No Country for Old Men
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6. How can Anton Chigurh’s behavior be explained? What motivates him to kill so methodically and heartlessly? How does he regard the people he kills?
Anton Chigurh can be described as a psychopathic killer that lives honestly by the morals and codes that he has declared for himself. The codes he’s created, in his mind, justify all his acts of insanity and madness. He uses them so he does not have to take responsibility for anything. The most obvious example of this, is his “coin toss” rule of how fate determines the coins outcome. Not only is he a killer but he is also a survivalist (Chavellier, Kyle). We are given hard information in both film and text that he is very smart and is way more than just a psychopath. Understanding and analyzing both the film and novel allows us to get deeper into the mind of Anton Chigurh. Why is he the way he is and how does he do what he does. In the novel, McCarthy clearly indicates that Chigurh is a non-believer of God. Its apparent that Chigurh’s atheistic beliefs formed him into a “Darwinan creature” with a powerful survivalist function (Chavellier, Kyle).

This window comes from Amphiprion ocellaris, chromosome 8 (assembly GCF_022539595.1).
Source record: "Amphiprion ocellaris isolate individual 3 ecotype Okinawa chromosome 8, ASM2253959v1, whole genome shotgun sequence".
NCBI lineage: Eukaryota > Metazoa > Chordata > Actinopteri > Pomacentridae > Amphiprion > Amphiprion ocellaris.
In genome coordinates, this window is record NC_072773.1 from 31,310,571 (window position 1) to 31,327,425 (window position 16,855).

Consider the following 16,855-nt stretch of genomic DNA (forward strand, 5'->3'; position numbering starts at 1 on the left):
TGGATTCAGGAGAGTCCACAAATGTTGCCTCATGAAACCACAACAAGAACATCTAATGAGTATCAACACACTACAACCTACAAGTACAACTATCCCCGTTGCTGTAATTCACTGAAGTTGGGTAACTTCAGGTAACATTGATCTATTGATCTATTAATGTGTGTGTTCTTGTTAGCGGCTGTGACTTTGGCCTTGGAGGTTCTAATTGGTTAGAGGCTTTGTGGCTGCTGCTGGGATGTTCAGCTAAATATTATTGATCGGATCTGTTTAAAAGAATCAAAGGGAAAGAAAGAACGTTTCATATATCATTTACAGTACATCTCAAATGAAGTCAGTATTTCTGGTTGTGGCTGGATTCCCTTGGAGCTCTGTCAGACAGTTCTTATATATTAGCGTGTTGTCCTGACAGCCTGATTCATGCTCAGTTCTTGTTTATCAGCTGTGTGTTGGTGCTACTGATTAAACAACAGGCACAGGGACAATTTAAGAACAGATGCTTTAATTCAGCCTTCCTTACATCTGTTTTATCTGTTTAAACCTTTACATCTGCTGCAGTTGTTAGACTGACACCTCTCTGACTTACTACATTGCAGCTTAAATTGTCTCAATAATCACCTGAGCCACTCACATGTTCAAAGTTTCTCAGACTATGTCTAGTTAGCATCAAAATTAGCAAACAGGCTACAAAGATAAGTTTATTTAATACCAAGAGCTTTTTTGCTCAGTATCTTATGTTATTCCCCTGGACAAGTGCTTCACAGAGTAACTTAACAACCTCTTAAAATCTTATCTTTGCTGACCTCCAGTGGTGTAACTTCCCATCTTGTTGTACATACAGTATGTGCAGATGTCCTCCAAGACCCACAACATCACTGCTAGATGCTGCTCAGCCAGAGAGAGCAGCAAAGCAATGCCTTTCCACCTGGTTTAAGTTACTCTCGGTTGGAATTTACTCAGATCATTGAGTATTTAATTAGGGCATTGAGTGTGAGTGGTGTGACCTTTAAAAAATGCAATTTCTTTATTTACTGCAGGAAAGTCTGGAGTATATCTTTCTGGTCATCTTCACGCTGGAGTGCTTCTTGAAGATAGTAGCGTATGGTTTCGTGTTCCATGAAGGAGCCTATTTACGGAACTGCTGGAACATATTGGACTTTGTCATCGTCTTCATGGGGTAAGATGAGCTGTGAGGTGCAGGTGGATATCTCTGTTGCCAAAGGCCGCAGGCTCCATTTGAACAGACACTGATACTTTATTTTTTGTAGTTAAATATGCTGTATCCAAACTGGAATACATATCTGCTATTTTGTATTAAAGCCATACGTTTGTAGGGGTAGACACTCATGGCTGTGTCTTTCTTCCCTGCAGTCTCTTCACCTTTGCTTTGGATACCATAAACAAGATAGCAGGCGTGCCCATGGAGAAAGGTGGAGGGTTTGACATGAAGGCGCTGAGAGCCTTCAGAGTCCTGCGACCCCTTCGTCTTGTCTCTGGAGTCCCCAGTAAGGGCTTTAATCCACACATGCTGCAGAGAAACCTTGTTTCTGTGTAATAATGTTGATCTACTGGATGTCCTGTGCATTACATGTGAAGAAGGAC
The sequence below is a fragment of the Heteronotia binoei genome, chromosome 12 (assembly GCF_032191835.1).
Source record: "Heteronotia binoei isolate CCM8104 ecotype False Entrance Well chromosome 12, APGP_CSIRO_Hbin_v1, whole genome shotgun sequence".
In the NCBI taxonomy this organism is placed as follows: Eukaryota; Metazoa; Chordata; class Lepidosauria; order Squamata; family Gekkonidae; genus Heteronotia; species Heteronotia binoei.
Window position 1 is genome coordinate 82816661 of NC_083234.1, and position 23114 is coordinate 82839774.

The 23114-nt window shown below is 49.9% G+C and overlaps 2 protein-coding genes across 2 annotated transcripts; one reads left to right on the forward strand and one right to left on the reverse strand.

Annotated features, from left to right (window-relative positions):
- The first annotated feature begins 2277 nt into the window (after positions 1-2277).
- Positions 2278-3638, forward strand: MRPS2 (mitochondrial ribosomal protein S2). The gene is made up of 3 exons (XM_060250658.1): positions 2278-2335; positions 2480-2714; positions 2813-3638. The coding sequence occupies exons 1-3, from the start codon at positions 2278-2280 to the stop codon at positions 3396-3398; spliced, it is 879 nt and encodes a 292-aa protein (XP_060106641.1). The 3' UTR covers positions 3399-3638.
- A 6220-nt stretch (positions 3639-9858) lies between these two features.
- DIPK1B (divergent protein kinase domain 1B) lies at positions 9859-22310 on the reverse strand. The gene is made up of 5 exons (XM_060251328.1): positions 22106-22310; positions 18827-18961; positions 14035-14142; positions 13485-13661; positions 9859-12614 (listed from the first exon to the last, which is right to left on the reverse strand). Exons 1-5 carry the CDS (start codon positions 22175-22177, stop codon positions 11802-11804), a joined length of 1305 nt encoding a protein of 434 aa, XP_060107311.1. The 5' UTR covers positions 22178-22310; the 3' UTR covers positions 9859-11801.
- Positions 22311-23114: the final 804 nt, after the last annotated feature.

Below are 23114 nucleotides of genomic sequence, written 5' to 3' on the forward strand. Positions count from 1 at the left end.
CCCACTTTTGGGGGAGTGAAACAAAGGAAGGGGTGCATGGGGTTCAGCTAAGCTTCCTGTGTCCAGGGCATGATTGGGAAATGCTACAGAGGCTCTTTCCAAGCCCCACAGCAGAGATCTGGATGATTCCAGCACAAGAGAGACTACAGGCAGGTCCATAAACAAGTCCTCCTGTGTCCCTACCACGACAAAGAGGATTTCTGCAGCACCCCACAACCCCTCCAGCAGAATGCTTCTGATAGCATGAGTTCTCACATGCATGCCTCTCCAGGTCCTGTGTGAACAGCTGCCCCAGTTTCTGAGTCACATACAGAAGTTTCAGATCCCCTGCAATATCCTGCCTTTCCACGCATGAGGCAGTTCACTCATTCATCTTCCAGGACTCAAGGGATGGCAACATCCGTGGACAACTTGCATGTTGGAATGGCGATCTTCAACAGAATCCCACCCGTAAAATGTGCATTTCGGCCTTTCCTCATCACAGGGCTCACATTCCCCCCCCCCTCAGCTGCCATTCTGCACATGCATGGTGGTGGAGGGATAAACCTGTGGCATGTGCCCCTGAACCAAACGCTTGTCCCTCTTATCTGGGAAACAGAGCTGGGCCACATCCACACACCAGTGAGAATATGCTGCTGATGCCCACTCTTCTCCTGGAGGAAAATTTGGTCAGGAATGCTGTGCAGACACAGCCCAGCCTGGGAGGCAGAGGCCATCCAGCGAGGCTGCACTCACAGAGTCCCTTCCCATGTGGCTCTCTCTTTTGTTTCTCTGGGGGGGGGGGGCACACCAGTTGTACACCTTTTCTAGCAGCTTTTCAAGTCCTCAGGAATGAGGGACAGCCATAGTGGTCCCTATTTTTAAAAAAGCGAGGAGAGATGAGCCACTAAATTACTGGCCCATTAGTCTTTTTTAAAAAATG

McCarthy often depicts Chigurh as this kind of “angel of death”, a self-righteous enforcer of fate (Open Salon). The most important characteristic of Chigurh is that he is still human, even though his acts of insanity and completely irrational beliefs appear him to be something not of this earth (Firraldo, Willaim). This makes you question how someone could do all he does and still be human. In the novel we are informed of his “principles” and the moral code he creates for himself. We continuously envision a cold-blooded killer that seems to have his own justification for everything he does.
The best way to start to understand reasons for Chigurhs behavior tendencies is to understand where he holds himself in this world. “His behavior is governed by a code that has its own...
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